11 May 2020

To Beacon or Not to Beacon – Privacy is the Question

Location, location, location — location tracking, location data, location uses and when to use it — when discussing location, the debate heats up quickly. A few initial positions you may have heard (or even espouse):

  1. Tracking location is an invasion of privacy
  2. We can get accurate location from WiFi or GPS
  3. Smartphones are ubiquitous–we can derive location from them
  4. Facial recognition is the future
  5. Wearables are expensive

There are certainly more opinions, but these represent a core set of positions. As discussed in the previous entry, Location is not a “Sometimes” thing, the privacy aspect listed above is a complicated discussion when taken in total. For us, however, we get to apportion it to scenarios and that is where the discussion becomes far more simple. Location will always be divisive, but specific use cases can provide a great deal of context, and context is key. So, let’s use that key to unlock some of the typical concerns around location tracking and privacy as it relates to an explicit exchange of trust when entering a private space.

Tracking location is an invasion of privacy

Is it, though? While certainly not a lawyer, I am a consumer. I am also a huge proponent of privacy and hate the concept of being watched indiscriminately. You have likely heard the quote:

“Those who would give up essential Liberty, to purchase a little temporary Safety, deserve neither Liberty nor Safety.” – Benjamin Franklin

Now for the backstory on why that quote is so often used, often misused and was propped up, I encourage you to read this TechCrunch article on the history behind Ben Franklin’s quote and take a gander at this NPR interview on the quote’s context in the 21st century.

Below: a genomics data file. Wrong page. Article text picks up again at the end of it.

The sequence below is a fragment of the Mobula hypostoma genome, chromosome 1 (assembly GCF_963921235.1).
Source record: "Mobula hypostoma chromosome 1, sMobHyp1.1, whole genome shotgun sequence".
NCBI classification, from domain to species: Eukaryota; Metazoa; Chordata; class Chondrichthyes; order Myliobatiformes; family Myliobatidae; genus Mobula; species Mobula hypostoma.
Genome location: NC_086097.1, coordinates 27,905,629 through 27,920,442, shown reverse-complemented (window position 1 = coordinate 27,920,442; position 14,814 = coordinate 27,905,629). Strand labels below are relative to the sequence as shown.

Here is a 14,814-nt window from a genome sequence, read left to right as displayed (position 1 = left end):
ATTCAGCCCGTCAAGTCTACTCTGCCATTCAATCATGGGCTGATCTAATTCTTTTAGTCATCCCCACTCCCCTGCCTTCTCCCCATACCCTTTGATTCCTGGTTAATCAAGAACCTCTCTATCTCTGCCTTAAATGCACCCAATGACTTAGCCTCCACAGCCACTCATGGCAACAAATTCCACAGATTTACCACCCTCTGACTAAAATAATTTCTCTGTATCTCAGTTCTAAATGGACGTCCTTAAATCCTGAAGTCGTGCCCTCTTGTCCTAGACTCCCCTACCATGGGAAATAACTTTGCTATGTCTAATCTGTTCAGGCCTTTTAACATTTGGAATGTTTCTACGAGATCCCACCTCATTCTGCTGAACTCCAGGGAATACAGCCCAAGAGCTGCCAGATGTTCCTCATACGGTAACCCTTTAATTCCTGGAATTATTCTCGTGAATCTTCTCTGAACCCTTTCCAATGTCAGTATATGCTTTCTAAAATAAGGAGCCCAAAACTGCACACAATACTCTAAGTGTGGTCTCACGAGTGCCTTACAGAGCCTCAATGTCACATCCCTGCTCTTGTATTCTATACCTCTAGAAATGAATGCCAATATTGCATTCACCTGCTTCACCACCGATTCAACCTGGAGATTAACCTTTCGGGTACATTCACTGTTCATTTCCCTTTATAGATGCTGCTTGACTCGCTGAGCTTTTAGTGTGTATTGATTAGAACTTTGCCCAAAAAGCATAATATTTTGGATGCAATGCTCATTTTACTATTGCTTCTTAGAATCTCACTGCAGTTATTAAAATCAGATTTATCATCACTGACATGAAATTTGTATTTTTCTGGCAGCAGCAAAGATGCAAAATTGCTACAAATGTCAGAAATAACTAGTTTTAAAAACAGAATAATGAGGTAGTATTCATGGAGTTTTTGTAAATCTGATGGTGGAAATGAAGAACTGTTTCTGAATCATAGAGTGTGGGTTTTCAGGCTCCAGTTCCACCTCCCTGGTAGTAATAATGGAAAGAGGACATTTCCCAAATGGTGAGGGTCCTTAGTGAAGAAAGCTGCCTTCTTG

(TL;DR*–the original quote was in reference to the government’s ability to levy taxes for defense spending. So, while the quote has been re-appropriated over and over to technology and security issues because it has been convenient to do so, Ben Franklin was not waxing philosophically about future Orwellian scenarios. Context is key!)

(*Editor’s note: Derek Fournier most certainly did not use the common internet phrase TL;DR meaning “too long, didn’t read” as a way to briefly sum up the linked articles–the editor did.)

All that being said, people rightly get a little uncomfortable with the thought of Big Brother watching over them. When you head out to Coconut Grove or Ybor City, you have a fair expectation that your travels are your own business as you are (I assume) not a person of interest in surveillance by law enforcement. Your assumption is that you are in a public space and therefore are due a shroud of anonymity.

This is where it gets interesting.